persistence, and learning to learn that can be demonstrated within core academic content areas and that are important to success in education, work, and other areas of adult responsibility. The labels are also sometimes used to include other important capacities—such as creativity, innovation, and ethics—that are important to later success and may also be developed in formal or informal learning environments.
- Describe how these skills relate to each other and to more traditional academic skills and content in the key disciplines of reading, mathematics, and science. In particular, consider these skills in the context of the work of the National Governors Association and the Council of Chief State School Officers in specifying Common Core State Standards for English language arts and mathematics, and the work of the NRC in specifying A Framework for K-12 Science Education: Practices, Crosscutting Concepts, and Core Ideas (hereafter referred to as the NRC science framework).
- Summarize the findings of the research that investigates the importance of such skills to success in education, work, and other areas of adult responsibility and that demonstrates the importance of developing these skills in K-16 education.
- Summarize what is known—and what research is needed—about how these skills can be learned, taught, and assessed. This summary should include both the cognitive foundations of these skills in learning theory and research about effective approaches to teaching and learning these skills, including approaches using digital media.
- Identify features of educational interventions that research suggests could be used as indicators that an intervention is likely to develop the key skills in a substantial and meaningful way. In particular, for learning in formal school-based environments, identify features related to learning these skills in educational interventions in (a) teacher professional development, (b) curriculum, and (c) assessment. For learning in informal environments, identify features related to learning these skills in educational interventions in (d) after-school and out-of-school programs and (e) exhibits, museums, and other informal learning centers. For learning in both formal and informal environments, identify features related to learning these skills in education interventions in (f) digital media.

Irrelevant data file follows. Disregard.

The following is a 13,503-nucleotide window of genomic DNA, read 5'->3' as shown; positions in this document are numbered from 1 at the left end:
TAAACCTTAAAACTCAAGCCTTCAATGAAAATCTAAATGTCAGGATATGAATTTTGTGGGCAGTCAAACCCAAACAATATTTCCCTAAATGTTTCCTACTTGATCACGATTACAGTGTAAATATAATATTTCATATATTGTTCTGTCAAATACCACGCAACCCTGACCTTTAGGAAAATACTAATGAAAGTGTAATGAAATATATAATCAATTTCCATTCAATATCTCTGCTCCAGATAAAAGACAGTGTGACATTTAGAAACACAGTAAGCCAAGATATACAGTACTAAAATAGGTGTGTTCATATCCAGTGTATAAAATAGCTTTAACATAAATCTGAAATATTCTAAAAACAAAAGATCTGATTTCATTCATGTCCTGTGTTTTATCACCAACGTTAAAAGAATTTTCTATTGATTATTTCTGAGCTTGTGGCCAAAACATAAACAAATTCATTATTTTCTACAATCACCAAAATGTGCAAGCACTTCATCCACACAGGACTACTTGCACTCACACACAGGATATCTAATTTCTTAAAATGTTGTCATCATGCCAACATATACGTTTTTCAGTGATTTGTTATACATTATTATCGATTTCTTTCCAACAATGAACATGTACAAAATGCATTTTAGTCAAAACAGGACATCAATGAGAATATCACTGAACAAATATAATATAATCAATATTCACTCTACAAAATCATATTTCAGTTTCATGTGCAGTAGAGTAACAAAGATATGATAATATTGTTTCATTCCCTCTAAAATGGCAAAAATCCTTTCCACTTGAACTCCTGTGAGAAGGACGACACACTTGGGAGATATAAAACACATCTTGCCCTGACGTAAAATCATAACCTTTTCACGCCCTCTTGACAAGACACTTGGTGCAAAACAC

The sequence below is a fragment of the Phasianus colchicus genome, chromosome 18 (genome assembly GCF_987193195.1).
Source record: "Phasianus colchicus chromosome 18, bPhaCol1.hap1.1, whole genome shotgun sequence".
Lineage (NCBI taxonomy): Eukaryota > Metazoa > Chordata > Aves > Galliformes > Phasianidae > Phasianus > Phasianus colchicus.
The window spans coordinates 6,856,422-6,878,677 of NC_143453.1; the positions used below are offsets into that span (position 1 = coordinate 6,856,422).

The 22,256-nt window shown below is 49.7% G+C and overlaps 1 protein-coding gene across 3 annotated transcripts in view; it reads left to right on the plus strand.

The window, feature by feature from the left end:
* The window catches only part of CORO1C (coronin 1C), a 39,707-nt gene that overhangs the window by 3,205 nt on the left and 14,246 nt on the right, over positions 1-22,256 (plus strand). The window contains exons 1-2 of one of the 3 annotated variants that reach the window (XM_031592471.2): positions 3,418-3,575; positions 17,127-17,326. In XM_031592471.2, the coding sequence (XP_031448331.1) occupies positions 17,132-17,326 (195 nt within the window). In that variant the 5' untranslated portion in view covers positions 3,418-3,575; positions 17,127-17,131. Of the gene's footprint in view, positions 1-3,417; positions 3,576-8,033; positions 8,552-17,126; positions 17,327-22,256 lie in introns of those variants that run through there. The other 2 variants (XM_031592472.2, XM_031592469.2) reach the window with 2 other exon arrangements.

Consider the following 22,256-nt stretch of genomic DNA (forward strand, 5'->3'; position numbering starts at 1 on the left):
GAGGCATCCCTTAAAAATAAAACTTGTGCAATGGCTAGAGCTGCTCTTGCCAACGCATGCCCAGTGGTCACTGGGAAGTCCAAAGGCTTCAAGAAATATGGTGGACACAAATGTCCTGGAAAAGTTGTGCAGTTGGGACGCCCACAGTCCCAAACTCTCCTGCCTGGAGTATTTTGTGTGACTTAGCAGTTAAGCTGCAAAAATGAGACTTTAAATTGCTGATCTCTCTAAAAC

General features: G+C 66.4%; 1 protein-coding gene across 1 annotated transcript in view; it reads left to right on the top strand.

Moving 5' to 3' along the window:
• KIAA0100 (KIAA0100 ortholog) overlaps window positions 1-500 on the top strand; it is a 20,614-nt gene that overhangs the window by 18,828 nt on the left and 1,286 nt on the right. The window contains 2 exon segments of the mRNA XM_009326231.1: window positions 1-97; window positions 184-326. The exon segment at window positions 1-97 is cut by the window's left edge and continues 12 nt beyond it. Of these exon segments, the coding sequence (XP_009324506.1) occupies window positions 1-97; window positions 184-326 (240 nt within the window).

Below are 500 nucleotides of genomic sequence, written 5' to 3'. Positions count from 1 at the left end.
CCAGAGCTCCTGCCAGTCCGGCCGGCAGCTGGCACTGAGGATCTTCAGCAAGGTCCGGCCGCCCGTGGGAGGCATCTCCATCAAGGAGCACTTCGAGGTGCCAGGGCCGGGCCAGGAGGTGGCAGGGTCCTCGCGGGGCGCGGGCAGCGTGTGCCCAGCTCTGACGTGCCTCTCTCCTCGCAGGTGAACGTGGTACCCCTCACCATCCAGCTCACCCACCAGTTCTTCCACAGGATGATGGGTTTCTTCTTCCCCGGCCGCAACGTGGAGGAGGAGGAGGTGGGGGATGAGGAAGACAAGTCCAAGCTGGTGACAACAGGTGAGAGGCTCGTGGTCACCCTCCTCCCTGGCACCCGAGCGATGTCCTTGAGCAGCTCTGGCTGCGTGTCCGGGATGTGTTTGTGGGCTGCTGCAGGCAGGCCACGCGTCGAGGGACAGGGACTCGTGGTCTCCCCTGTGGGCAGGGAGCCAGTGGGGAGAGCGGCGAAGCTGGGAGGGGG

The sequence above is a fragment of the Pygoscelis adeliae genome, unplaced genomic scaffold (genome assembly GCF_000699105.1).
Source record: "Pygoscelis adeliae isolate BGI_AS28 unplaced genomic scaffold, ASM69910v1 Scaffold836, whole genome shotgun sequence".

In approaching this charge, the committee drew on a large research base in cognitive, developmental, educational, organizational, and social psychology and economics for purposes of clarifying and organizing concepts and terms. However, we do not claim to provide precise, scientifically credible definitions of all the various terms that have come to populate this arena of concern and debate. This is due partly to the time constraints of the project and partly to the lack of definitive research on the range of skills and behaviors that have come to fall under the headings of “deeper learning” and “21st century skills.” That said, the committee took initial